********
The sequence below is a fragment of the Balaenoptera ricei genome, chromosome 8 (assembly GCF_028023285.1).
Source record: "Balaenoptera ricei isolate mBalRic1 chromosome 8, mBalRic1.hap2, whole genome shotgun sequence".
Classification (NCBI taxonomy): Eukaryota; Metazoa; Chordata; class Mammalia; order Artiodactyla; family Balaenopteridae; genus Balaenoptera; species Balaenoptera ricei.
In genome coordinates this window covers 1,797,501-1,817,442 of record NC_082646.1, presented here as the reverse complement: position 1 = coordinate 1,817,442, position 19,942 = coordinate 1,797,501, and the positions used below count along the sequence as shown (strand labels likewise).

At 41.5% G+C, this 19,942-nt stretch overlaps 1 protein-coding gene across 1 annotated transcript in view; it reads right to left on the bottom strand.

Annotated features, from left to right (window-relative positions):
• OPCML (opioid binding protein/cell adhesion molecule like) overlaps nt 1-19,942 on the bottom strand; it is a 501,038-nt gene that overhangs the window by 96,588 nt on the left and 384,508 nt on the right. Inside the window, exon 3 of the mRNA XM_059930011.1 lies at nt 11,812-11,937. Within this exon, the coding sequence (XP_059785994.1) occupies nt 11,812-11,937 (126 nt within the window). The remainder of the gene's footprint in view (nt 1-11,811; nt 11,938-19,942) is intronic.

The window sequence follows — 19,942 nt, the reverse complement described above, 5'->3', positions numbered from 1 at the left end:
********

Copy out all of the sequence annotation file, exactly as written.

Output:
The sequence below is a fragment of the Balaenoptera ricei genome, chromosome 8 (assembly GCF_028023285.1).
Source record: "Balaenoptera ricei isolate mBalRic1 chromosome 8, mBalRic1.hap2, whole genome shotgun sequence".
Classification (NCBI taxonomy): Eukaryota; Metazoa; Chordata; class Mammalia; order Artiodactyla; family Balaenopteridae; genus Balaenoptera; species Balaenoptera ricei.
In genome coordinates this window covers 1,797,501-1,817,442 of record NC_082646.1, presented here as the reverse complement: position 1 = coordinate 1,817,442, position 19,942 = coordinate 1,797,501, and the positions used below count along the sequence as shown (strand labels likewise).

At 41.5% G+C, this 19,942-nt stretch overlaps 1 protein-coding gene across 1 annotated transcript in view; it reads right to left on the bottom strand.

Annotated features, from left to right (window-relative positions):
• OPCML (opioid binding protein/cell adhesion molecule like) overlaps nt 1-19,942 on the bottom strand; it is a 501,038-nt gene that overhangs the window by 96,588 nt on the left and 384,508 nt on the right. Inside the window, exon 3 of the mRNA XM_059930011.1 lies at nt 11,812-11,937. Within this exon, the coding sequence (XP_059785994.1) occupies nt 11,812-11,937 (126 nt within the window). The remainder of the gene's footprint in view (nt 1-11,811; nt 11,938-19,942) is intronic.

The window sequence follows — 19,942 nt, the reverse complement described above, 5'->3', positions numbered from 1 at the left end: